Where have I been for the past month?? I have been getting all of my school shit done so that I can graduate high school next week on June 7th!! Rest assured, I have still been very active on listening to music, jamming new shit by Ghost, Suffocation, The Dillinger Escape Plan, Napalm Death, Queens of the Stone Age, Dark Tranquillity, Boris, and many others. I've been to a ton of shows lately including Boris (the Japanese drone/progressive rock trio with the chick guitarist), The Decibel Magazine Tour which is probably the most brutal and insane tour of 2013 (sorry Summer Slaughter, you failed on the brutality factor this time) with Cannibal Corpse, Napalm Death, Immolation, and Cretin...Kvelertak with Cancer Bats, Black Tusk, and Crop, and maybe one or two other shows. This summer, I have already got my tickets for The Summer Slaughter Tour and, yes, Black Sabbath!
Once graduation is over and I've found a job, I will be reviewing like mad. Yes, some of the "new" albums I will be reviewing will not be as new as they were before (duh), so you can just suck it if that bothers you. Other than that, I'm excited to be getting back into writing and will be posting a review of my favorite search engine which has majorly revamped their site and given it a complete makeover. In other words, it's a lot better and I will be discussing that and providing super-awesome screenshots.
Thursday, May 30, 2013
Tuesday, May 7, 2013
And to be honest, that almost sums up Hatchet. But remember, playing a genre in its pure and generic form isn’t always bad. In fact, thrash metal seems to be one of the genres with the largest number of generic bands that are still really fucking good! Even if a band is generic, they still have to have SOME unique qualities to set them apart from other bands. Hatchet’s most unique quality is the vocal style. The vocals seem to have two sides, the first side being a mid-ranged “yell” that isn’t completely belted out like Slayer or something like that. The other side is that the highs aren’t clean yells, they’re basically just really nasty screams, being very similar to the Exodus vocalist Rob Dukes. Except the difference between this guy and Rob is that Rob’s screams sound much more developed and mature. This isn’t necessarily a bad thing because Hatchet has only been around for about seven years, so obviously, the vocals are going to be a bit underdeveloped. Other than that, the vocals really add a unique twist to their sound, especially during their live performances.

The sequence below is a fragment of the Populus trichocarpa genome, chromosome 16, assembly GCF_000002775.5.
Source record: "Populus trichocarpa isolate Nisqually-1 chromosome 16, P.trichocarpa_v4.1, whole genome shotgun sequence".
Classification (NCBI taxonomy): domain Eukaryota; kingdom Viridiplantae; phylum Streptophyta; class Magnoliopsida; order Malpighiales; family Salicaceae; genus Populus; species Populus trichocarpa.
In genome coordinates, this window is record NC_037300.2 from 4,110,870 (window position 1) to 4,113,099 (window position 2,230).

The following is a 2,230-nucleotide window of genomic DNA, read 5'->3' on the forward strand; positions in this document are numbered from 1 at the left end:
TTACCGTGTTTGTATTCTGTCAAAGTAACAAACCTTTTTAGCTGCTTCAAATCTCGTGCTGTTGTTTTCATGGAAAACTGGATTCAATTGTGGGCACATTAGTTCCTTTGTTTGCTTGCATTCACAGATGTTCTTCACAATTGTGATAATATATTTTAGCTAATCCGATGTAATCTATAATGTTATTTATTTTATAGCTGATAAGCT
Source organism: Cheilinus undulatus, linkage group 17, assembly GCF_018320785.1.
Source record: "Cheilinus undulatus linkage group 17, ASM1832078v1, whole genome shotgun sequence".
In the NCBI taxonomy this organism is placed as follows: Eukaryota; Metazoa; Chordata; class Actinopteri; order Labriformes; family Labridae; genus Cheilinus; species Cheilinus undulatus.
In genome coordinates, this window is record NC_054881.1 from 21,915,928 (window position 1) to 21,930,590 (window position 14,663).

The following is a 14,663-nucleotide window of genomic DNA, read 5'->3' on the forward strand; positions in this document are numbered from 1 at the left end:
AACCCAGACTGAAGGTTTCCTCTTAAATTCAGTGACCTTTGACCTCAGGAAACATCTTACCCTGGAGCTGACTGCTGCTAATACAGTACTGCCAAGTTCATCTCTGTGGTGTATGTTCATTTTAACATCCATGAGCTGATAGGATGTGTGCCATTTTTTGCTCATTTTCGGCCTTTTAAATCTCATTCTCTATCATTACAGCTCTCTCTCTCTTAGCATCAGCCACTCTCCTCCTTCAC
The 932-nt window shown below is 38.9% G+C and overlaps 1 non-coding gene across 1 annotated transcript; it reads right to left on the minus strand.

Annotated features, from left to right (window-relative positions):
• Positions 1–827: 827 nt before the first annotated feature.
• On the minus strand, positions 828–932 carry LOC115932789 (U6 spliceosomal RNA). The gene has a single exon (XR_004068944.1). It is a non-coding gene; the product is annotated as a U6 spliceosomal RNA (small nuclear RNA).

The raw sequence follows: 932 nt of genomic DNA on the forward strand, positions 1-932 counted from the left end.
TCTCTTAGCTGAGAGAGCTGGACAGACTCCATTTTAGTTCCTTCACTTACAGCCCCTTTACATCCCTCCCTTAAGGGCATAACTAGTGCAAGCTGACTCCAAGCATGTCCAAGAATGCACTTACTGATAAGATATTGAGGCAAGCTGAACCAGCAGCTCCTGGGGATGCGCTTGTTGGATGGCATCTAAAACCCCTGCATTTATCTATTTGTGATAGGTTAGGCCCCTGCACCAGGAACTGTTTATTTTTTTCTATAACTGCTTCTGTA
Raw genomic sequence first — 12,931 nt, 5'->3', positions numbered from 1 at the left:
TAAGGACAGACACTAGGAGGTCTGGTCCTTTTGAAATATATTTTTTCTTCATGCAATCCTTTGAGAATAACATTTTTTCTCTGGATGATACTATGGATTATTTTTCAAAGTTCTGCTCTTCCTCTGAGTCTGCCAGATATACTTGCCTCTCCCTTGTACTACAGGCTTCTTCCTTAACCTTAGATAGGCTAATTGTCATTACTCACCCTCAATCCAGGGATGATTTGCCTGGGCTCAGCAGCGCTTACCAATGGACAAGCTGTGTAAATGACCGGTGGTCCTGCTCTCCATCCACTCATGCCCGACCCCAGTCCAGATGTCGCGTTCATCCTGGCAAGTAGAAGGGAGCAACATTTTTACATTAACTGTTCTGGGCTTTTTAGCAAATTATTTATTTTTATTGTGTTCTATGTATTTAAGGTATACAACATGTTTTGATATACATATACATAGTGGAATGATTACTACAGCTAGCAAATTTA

Their song intros are really cool. On more than half of the tracks off the album, instead of going Slayer-style and just jumping right into the speed and brutality, Hatchet starts off with a slow, and often times melodic intro before going into the traditional thrash metal intro with one guitar playing and the rest of the band playing short blasts before everything goes in at full speed. The third track off the album is what exposes how amazing their bassist is. Behind the intro to Screams of the Night, you can hear the bassist playing one of the single best bass lines in thrash metal.
This is an issue that I have with thrash metal. Although I know that complex bass lines aren’t typically part of the thrash metal blueprint, when they ARE there, it makes the interest-factor skyrocket, especially when the bass riffs are creative and sound good. The bassist for Hatchet is almost always playing something different for the duration of the album, which is part of what made me fall for this album. It’s fucking fantastic! Everything that he plays not only fits the music, it also creates the right amount of contrast in all the right moments. The guitarists don’t really do anything that interesting, but when one of them breaks out into a solo, holy shit does the energy explode. Solos can always be good, but there’s just something about some guitar solos out there that causes all hell to break loose (huge circle pit anyone?).
The drummer is PERFECT for the style of music, but I’m not sure about him being over-the-top good. That’s another thing that I have trouble with in thrash metal, there aren’t enough drummers that are over-the-top great. But then again, it’s the generic and basic thrash drummers that make those fantastic drummers look even better. But overall, this is one of the best thrash metal albums that ISN’T by a legendary band that I’ve heard since 2009 when Havok released their debut, Burn. The quality is great, the band is extremely tight, the bassist is amazing, the guitar solos are exhilarating, and the vocals are unique. This is an album that I would recommend to any and all thrash metal fans. Dawn of the End gets a score of 17/20.